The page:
August 24, 2010 > Start the School Year Off on the Right Foot
Start the School Year Off on the Right Foot
Washington Hospital Pediatrician Offers Tips for Keeping Your Student Healthy
It's hard to believe summer is almost over. For many, that means another school year is about to begin. As you send your children back to class, consider the steps you need to take to ensure they make the grade when it comes to health.
"Children are better able to learn when they are in good health," said Dr. Dennis Unson, a pediatrician at South East Bay Pediatrics and a member of the Washington Hospital medical staff. "The first step is to make sure your child's vaccinations are current."
The state requires students to be immunized against a number of diseases. Unson said schools are good about notifying parents about the vaccinations that are needed.
The Centers for Disease Control and Prevention and the American Academy of Pediatrics recommend that children also get an influenza vaccination to reduce their chances of getting sick with the flu, according to Unson. He said the flu vaccine should be available in September and children older than 2 years can get the mist form instead of the shot.
"You should get your child the flu vaccine as soon as it's available," he added.
Unson said it's also important for children who are 10 or 11 years old to get a pertussis booster. There is currently an outbreak of pertussis, also called whooping cough, in California. While most children have completed their boosters by kindergarten, immunity decreases over time, he explained. Depending on which specific vaccine your physician carries, the combined tetanus and pertussis booster (Tdap) can be given at age 10 or 11, he said.
Addressing children's individual medical needs is another major issue, according to Unson. He said parents should make arrangements with the school regarding any medical issues that might impact their child.
"For example, if your child has asthma, you need to make sure the school has an inhaler on hand and any other medication," he said. "A treatment plan should be on file with the school nurse. The same goes for diabetes and other chronic diseases."
School personnel should also know if your child has any food allergies. "Some food allergies, especially to peanuts, could cause an anaphylactic reaction," Unson said. "That could be very dangerous. If your child has a serious food allergy, or has a severe allergy to bees, the school nurse should have an epinephrine pen available in case of a reaction."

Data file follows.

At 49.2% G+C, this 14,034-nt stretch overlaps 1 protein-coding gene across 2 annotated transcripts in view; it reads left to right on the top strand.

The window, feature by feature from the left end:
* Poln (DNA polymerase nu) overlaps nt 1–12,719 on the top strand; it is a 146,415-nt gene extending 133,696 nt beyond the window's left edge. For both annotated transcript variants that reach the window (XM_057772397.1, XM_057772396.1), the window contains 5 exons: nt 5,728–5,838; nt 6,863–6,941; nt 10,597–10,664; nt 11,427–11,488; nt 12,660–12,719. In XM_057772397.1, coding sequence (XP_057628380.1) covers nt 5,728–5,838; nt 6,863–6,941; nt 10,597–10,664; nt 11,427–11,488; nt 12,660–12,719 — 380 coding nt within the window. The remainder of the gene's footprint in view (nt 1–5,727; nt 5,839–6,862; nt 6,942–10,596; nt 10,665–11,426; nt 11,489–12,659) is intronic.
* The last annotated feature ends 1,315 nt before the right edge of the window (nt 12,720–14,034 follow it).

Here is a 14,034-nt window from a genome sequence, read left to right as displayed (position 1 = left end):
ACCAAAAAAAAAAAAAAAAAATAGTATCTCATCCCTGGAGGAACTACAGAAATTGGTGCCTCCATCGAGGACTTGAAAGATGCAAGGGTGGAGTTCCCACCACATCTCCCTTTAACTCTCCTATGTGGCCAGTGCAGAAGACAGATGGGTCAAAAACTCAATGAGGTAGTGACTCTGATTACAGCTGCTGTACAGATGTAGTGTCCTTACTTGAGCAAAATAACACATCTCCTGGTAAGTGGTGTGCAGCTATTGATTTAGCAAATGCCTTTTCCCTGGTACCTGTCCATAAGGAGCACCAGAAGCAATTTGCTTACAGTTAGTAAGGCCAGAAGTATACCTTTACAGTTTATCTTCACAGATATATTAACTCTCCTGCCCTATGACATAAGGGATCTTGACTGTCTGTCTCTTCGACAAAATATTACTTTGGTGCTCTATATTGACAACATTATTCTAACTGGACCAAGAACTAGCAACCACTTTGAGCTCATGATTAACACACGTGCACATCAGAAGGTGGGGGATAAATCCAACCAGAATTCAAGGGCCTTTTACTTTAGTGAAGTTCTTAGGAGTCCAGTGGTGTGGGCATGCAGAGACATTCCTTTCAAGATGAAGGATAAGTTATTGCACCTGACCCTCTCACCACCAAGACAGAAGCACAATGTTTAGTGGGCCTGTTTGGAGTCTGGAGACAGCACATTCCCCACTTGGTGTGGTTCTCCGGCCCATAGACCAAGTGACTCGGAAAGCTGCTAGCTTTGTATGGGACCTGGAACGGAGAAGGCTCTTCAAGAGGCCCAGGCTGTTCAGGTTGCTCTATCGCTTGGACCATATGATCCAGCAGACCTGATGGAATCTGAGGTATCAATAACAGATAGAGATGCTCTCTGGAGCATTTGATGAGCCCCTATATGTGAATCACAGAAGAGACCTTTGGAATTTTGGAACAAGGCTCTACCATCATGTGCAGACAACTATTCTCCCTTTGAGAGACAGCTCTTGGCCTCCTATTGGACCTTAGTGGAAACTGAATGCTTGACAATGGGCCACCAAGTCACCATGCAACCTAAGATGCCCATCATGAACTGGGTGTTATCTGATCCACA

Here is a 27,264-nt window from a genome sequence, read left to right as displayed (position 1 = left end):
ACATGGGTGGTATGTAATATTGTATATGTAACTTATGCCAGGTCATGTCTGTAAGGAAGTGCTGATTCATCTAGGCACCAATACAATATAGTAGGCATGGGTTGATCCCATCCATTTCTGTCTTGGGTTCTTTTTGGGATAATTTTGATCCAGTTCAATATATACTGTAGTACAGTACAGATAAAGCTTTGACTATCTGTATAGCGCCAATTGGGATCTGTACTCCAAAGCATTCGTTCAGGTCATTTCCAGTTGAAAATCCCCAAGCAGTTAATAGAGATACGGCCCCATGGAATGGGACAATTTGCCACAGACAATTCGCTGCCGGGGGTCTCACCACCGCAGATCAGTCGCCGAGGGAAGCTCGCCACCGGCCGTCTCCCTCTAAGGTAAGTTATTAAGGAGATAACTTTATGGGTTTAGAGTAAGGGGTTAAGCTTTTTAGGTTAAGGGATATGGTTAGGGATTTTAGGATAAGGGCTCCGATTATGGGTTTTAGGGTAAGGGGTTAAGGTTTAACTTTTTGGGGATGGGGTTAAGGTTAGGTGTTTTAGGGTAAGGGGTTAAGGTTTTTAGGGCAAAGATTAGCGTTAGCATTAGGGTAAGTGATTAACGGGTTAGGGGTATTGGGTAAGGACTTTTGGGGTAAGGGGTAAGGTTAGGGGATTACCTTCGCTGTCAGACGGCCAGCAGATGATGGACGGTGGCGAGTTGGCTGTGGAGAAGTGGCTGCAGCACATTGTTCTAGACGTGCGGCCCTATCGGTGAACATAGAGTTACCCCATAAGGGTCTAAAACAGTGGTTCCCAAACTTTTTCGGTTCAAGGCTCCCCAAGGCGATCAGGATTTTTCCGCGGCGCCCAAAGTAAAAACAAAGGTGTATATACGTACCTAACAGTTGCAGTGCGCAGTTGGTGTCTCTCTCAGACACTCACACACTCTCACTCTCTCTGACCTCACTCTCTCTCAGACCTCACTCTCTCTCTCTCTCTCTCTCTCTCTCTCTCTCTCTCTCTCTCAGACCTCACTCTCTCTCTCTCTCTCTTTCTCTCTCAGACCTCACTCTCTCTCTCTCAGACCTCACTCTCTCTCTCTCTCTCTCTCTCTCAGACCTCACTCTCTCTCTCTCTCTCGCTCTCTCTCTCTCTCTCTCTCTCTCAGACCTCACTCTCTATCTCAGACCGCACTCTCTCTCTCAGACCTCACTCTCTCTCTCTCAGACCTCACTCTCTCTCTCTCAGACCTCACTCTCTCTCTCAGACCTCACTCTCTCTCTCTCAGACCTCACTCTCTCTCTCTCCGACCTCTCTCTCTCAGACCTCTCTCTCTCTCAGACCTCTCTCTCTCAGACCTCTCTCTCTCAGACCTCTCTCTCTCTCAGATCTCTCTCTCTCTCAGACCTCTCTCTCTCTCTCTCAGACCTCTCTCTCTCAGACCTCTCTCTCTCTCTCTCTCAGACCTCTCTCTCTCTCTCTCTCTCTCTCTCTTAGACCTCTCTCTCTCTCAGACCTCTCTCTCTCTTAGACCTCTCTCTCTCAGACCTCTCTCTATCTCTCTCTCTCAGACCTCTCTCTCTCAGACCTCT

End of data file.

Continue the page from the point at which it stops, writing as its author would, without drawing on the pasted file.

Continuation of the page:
He said parents should make sure the school has current contact information in case of an emergency, including a backup plan if the parents can't be reached. Children should be told who has the authority to pick them up, and be instructed never to leave with anyone else, he added.
According to Unson, it's also important to practice habits that keep your child safe and healthy. He said getting plenty of rest, eating right, reducing the amount of screen time, and staying active all go a long way toward keeping your child healthy.
"If you drive your kids to school, make sure they always wear seatbelts and younger children are in car seats or booster seats," he said. "If they ride their bikes, they need to wear helmets."
Unson cautions parents about the heavy backpacks many school children carry to and from school. He said backpacks should be worn in the middle of the back and both straps should be used for even distribution of the weight.
"If they are carrying a lot of books, I recommend using a rolling backpack," he said. "Start early so they get into the habit of using the rolling type, because when they get older, they resist. Some kids might not think it's 'cool,' but it sure saves their backs."
Unson encourages parents to get their kids thinking about eating right from an early age as well. "Kids need to eat a healthy lunch, but a lot of cafeteria food is processed and high in fat and sugar," he said.
He recommends packing school lunches at home so parents know exactly what their kids are eating.
"Pack the lunches with your children," Unson suggested. "It's a great teaching point for kids. By involving them, they learn how to make their own healthy choices."
Using sunscreen is another healthy habit Unson thinks children should learn. "Especially if your kids play sports or are involved in other outdoor activities," he said. "Make sure they put on sunscreen and learn how to protect themselves from the sun's harmful rays."
Unson said these habits will help your child stay healthy during the school year and into adulthood. "The beginning of the school year is a good time to set healthy routines," he added.
Whooping Cough: What You Need to Know
If you're not sure when you had your last whooping cough booster, especially if you are around small children a lot, now is a good time to check with your primary care physician about getting immunized. The vaccine is available for all who need it. Washington Hospital's website has a new webpage dedicated to whooping cough information. Visit www.whhs.com/cough or visit the Web site of the Centers for Disease Control at www.cdc.gov.